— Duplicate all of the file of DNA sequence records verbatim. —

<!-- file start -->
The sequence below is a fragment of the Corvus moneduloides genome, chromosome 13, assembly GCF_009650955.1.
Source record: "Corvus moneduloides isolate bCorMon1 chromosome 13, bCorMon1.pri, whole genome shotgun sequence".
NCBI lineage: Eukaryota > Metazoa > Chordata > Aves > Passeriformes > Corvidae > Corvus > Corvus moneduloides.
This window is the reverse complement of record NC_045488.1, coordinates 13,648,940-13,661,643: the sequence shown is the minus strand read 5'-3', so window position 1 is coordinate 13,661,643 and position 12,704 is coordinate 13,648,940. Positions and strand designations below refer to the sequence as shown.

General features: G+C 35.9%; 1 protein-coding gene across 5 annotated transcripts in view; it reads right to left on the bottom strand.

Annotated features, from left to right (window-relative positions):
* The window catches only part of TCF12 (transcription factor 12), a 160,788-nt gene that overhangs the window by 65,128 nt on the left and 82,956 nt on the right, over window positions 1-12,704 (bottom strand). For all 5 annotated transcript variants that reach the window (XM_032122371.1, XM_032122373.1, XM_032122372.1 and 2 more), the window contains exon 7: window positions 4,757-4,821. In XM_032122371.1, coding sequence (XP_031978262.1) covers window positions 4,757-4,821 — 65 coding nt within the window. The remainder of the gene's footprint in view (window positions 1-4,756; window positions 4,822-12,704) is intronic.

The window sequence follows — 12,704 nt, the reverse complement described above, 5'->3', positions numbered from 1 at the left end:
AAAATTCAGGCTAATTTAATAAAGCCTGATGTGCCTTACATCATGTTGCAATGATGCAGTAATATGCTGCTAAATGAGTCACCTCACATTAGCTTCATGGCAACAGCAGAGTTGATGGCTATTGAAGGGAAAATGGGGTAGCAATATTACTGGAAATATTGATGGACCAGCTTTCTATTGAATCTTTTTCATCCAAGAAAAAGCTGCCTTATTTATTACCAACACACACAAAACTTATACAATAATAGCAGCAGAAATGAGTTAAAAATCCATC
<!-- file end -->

The sequence below is a fragment of the Corvus moneduloides genome, chromosome 13, assembly GCF_009650955.1.
Source record: "Corvus moneduloides isolate bCorMon1 chromosome 13, bCorMon1.pri, whole genome shotgun sequence".
NCBI lineage: Eukaryota > Metazoa > Chordata > Aves > Passeriformes > Corvidae > Corvus > Corvus moneduloides.
This window is the reverse complement of record NC_045488.1, coordinates 13,648,940-13,661,643: the sequence shown is the minus strand read 5'-3', so window position 1 is coordinate 13,661,643 and position 12,704 is coordinate 13,648,940. Positions and strand designations below refer to the sequence as shown.

General features: G+C 35.9%; 1 protein-coding gene across 5 annotated transcripts in view; it reads right to left on the bottom strand.

Annotated features, from left to right (window-relative positions):
* The window catches only part of TCF12 (transcription factor 12), a 160,788-nt gene that overhangs the window by 65,128 nt on the left and 82,956 nt on the right, over window positions 1-12,704 (bottom strand). For all 5 annotated transcript variants that reach the window (XM_032122371.1, XM_032122373.1, XM_032122372.1 and 2 more), the window contains exon 7: window positions 4,757-4,821. In XM_032122371.1, coding sequence (XP_031978262.1) covers window positions 4,757-4,821 — 65 coding nt within the window. The remainder of the gene's footprint in view (window positions 1-4,756; window positions 4,822-12,704) is intronic.

The window sequence follows — 12,704 nt, the reverse complement described above, 5'->3', positions numbered from 1 at the left end:
AAAATTCAGGCTAATTTAATAAAGCCTGATGTGCCTTACATCATGTTGCAATGATGCAGTAATATGCTGCTAAATGAGTCACCTCACATTAGCTTCATGGCAACAGCAGAGTTGATGGCTATTGAAGGGAAAATGGGGTAGCAATATTACTGGAAATATTGATGGACCAGCTTTCTATTGAATCTTTTTCATCCAAGAAAAAGCTGCCTTATTTATTACCAACACACACAAAACTTATACAATAATAGCAGCAGAAATGAGTTAAAAATCCATC